Review of General Psychology
ISSN / EISSN : 1089-2680 / 1939-1552
Published by: SAGE Publications (10.1177)
Total articles ≅ 743
Latest articles in this journal
Review of General Psychology; https://doi.org/10.1177/10892680221077999
Listening, as a general psychological capacity, is a key aspect of perception, communication and experience. However, listening researchers frequently characterize it as a neglected, misunderstood and ill-defined phenomenon. This is a significant problem because questions of listening pervade social inequalities and injustices, as this paper demonstrates in the context of UK child protection practices. Exploring concepts of listening within and beyond psychology, the paper illustrates how a lack of overall theorization can contribute to inequality and injustice within applied listening practices. To address this, the paper theorizes listening in the spirit of Whiteheadian process ontology, drawing on the work of Nancy and Bonnet. Based on this, it develops the concept of ‘Cultures of Listening’ (CoL), which provides a tool for the critical analysis of troubled listening practices, indicating how they can be challenged and transformed. Within CoL, listening is not a mere aspect of auditory perception or communication, but each instant of listening is considered as shaped by and expressing political, social and experiential circumstances, that is, cultures. The paper demonstrates the theoretical, critical and applied value of CoL by offering a detailed analysis of the role of listening within troubled UK child protection practices.
Review of General Psychology; https://doi.org/10.1177/10892680221085507
Social connectedness has been linked to beneficial outcomes across domains, ages, and cultures. However, not everyone receives these benefits, as there are large individual differences in the capacities required to create and sustain functional interpersonal relationships. A great deal of research has been devoted to assessing and understanding these differences, often focusing on how competent interpersonal behavior renders it more likely that one will succeed interpersonally. The current paper examines five relevant approaches that have emerged from personality (global traits), social (social cognition), clinical (social skills interventions), developmental (social information processing), and industrial/organizational (situation judgment) areas of psychology. A comparison of these approaches highlights important considerations related to bandwidth and fidelity, whether the focus should be on overt behavior or underlying processes, and whether to emphasize tendencies or their effectiveness. The review concludes with calls for greater integration efforts, which can capitalize on strengths inherent to different approaches.
Review of General Psychology; https://doi.org/10.1177/10892680221085506
Motivated by a set of converging empirical findings and theoretical suggestions pertaining to the construct of ownership, we survey literature from multiple disciplines and present an extensive theoretical account linking the inception of a foundational naïve theory of ownership to principles governing the sense of (body) ownership. The first part of the account examines the emergence of the non-conceptual sense of ownership in terms of the minimal self and the body schema—a dynamic mental model of the body that functions as an instrument of directed action. A remarkable feature of the body schema is that it expands to incorporate objects that are objectively controlled by the person. Moreover, this embodiment of extracorporeal objects is accompanied by the phenomenological feeling of ownership towards the embodied objects. In fact, we argue that the sense of agency and ownership are inextricably linked, and that predictable control over an object can engender the sense of ownership. This relation between objective agency and the sense of ownership is moderated by gestalt-like principles. In the second part, we posit that these early emerging principles and experiences lead to the formation of a naïve theory of ownership rooted in notions of agential involvement.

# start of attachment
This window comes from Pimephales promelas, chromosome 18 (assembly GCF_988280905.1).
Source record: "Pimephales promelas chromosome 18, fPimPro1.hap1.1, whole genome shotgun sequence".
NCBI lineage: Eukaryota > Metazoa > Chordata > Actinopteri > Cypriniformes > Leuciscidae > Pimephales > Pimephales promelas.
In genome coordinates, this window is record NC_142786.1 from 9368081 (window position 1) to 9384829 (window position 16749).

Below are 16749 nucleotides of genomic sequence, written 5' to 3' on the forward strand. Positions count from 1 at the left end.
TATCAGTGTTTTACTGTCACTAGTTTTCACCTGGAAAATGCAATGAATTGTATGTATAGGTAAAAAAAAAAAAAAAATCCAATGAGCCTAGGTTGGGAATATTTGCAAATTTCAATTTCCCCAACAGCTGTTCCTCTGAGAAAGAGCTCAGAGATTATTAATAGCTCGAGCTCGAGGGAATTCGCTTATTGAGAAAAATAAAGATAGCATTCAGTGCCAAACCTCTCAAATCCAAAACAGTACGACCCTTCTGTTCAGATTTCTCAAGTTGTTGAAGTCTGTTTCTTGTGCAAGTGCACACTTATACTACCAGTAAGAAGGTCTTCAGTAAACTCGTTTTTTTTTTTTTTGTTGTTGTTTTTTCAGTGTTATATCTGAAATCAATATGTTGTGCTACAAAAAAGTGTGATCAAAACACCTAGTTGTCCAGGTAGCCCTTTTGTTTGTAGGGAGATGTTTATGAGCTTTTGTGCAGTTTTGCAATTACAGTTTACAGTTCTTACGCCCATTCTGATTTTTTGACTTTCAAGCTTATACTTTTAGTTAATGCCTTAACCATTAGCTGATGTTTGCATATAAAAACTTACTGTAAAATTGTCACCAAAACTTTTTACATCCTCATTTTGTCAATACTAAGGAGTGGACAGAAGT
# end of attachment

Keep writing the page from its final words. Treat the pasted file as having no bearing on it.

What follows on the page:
Review of General Psychology, Volume 26, pp 261-273; https://doi.org/10.1177/10892680221083876
The replication crisis led to the rise of metascience as a possible solution. In this article, we examine central metascientific premises and argue that attempts to solve the replication crisis in psychology will benefit from a tighter integration of approaches from the psychological humanities. The first part of our article identifies central epistemic merits that metascientific endeavors can contribute to psychology. However, we argue secondly against the widespread claim that metascience is the only way to deal with the replication crisis in psychology and point to major epistemic problems: the one-sided notion of a singular scientific method, the homogenizing view of psychology, and the exclusion of practices of theorizing. As a possible compensation for such shortcomings, we introduce, third, the reflective and pluralistic approach of psychological humanities. In so doing, we show how psychological humanities can serve as an important complement to the objective of improving psychological research. Psychological humanities contribute to a more precise determination of validity, to ethical considerations, and a better understanding of psychology’s objects in regard to replication. Accordingly, we argue for the integration of psychological humanities into both metascience and psychology to provide a better basis for addressing epistemic and ethical questions.
Review of General Psychology; https://doi.org/10.1177/10892680221086499
In the first half of the 21st century, it is clear that racism and prejudice are prevalent worldwide and begin in childhood—as children can be perpetrators, victims, and bystanders of racism and prejudice. Reducing racism in youth is a critical step toward improving the society we all live in. This special issue reviews and synthesizes the latest research on racism and prejudice in childhood and adolescence, examining the role of families, schools, media, and friendships in reducing prejudice in youth and highlighting how to enhance collective well-being. By focusing on research over the past two decades, and including a range of international perspectives, this special section helps make theoretical, conceptual, and methodological advances on the topic of reducing and protecting children from racism.